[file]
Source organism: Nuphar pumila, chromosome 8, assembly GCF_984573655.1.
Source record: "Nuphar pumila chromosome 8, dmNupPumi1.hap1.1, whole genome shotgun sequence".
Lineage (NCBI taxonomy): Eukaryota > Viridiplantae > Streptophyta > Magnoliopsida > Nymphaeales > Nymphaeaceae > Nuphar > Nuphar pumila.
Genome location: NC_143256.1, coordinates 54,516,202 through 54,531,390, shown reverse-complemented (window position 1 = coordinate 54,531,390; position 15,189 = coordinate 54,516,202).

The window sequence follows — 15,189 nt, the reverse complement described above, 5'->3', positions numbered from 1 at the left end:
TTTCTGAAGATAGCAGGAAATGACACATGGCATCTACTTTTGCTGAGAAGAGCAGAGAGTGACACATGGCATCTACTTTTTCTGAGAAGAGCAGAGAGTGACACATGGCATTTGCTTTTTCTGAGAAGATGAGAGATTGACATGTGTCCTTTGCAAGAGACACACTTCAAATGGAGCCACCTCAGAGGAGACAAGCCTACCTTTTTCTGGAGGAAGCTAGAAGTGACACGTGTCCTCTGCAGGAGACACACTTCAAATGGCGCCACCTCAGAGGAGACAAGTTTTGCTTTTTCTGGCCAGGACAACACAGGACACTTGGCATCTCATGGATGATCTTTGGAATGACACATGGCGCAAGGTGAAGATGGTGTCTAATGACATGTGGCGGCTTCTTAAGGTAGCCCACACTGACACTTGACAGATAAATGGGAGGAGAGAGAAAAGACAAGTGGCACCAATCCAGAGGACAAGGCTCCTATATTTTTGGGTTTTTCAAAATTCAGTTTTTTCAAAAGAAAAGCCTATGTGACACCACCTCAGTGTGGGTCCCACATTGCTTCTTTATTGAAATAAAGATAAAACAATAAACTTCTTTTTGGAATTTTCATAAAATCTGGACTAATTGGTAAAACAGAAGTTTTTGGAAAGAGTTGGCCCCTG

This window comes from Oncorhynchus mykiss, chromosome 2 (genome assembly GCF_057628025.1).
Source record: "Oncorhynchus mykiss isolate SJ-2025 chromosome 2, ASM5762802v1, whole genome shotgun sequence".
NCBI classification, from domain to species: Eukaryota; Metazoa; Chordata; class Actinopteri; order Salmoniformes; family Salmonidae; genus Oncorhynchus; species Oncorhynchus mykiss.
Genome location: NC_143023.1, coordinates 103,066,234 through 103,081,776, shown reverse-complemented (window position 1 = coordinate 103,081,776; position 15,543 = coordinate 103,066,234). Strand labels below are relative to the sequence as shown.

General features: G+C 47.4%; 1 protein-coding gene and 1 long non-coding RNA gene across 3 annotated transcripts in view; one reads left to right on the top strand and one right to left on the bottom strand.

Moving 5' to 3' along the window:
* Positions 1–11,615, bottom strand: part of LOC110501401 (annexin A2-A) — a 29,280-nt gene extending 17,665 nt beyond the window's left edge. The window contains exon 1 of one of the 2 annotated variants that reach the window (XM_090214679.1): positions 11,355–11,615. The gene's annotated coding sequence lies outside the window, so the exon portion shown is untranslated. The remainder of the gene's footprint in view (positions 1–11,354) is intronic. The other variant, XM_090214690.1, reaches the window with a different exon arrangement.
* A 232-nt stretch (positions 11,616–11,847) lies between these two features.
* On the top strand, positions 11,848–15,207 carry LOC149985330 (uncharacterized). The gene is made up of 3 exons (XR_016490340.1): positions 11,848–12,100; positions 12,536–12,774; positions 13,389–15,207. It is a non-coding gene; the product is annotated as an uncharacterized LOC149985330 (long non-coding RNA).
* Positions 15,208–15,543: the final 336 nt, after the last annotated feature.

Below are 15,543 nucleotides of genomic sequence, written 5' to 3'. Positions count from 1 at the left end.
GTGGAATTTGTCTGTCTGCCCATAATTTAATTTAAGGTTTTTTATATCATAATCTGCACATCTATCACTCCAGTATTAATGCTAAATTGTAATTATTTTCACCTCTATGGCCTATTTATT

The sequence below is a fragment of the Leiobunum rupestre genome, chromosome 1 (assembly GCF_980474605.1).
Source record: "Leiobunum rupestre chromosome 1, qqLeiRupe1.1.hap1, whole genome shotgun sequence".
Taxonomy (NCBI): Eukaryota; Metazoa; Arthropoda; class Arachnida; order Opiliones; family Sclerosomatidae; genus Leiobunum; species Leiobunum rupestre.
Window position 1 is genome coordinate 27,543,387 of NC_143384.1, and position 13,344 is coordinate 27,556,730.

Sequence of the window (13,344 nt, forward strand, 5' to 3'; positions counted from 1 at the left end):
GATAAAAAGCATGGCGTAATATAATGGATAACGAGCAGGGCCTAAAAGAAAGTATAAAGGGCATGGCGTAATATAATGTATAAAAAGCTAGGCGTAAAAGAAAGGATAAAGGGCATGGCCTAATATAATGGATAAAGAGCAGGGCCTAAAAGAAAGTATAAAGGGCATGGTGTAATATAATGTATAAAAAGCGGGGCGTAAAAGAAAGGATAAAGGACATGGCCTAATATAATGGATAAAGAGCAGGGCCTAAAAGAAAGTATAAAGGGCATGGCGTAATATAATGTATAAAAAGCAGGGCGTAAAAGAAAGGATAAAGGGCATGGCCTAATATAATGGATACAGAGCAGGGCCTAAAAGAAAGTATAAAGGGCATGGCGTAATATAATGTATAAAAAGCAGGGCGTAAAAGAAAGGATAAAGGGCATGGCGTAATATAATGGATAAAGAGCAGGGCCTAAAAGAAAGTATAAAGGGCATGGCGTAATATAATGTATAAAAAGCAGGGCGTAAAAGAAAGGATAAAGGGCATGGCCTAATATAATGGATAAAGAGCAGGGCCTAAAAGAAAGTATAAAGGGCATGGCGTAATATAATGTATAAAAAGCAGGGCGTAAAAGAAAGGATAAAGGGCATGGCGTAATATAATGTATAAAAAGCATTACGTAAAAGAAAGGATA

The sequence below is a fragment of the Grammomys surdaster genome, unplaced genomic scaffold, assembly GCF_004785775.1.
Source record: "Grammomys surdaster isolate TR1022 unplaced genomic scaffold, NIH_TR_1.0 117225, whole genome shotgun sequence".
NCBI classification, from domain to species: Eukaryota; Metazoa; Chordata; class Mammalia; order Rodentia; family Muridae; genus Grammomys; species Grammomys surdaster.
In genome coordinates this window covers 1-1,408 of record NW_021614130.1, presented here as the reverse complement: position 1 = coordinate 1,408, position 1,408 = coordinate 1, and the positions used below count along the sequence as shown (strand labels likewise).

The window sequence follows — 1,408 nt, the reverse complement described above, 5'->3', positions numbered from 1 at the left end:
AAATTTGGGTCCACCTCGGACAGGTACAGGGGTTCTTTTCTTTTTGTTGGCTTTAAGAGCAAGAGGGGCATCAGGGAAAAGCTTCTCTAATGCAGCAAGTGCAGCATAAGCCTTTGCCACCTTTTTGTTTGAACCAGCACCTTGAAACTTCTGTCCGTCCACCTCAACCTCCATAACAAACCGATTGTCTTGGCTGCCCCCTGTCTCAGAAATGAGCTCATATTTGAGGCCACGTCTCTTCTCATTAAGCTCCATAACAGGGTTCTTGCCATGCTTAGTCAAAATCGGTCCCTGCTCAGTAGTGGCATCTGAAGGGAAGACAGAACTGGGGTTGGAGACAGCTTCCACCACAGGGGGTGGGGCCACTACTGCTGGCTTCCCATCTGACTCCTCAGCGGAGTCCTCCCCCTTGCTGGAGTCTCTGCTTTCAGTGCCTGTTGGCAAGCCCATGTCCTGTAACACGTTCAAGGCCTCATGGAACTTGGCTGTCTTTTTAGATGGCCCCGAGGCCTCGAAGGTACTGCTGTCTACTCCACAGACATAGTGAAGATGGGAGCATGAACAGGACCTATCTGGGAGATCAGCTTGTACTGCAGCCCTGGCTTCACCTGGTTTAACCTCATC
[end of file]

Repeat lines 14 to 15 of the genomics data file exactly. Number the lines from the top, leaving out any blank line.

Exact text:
* A 232-nt stretch (positions 11,616–11,847) lies between these two features.
* On the top strand, positions 11,848–15,207 carry LOC149985330 (uncharacterized). The gene is made up of 3 exons (XR_016490340.1): positions 11,848–12,100; positions 12,536–12,774; positions 13,389–15,207. It is a non-coding gene; the product is annotated as an uncharacterized LOC149985330 (long non-coding RNA).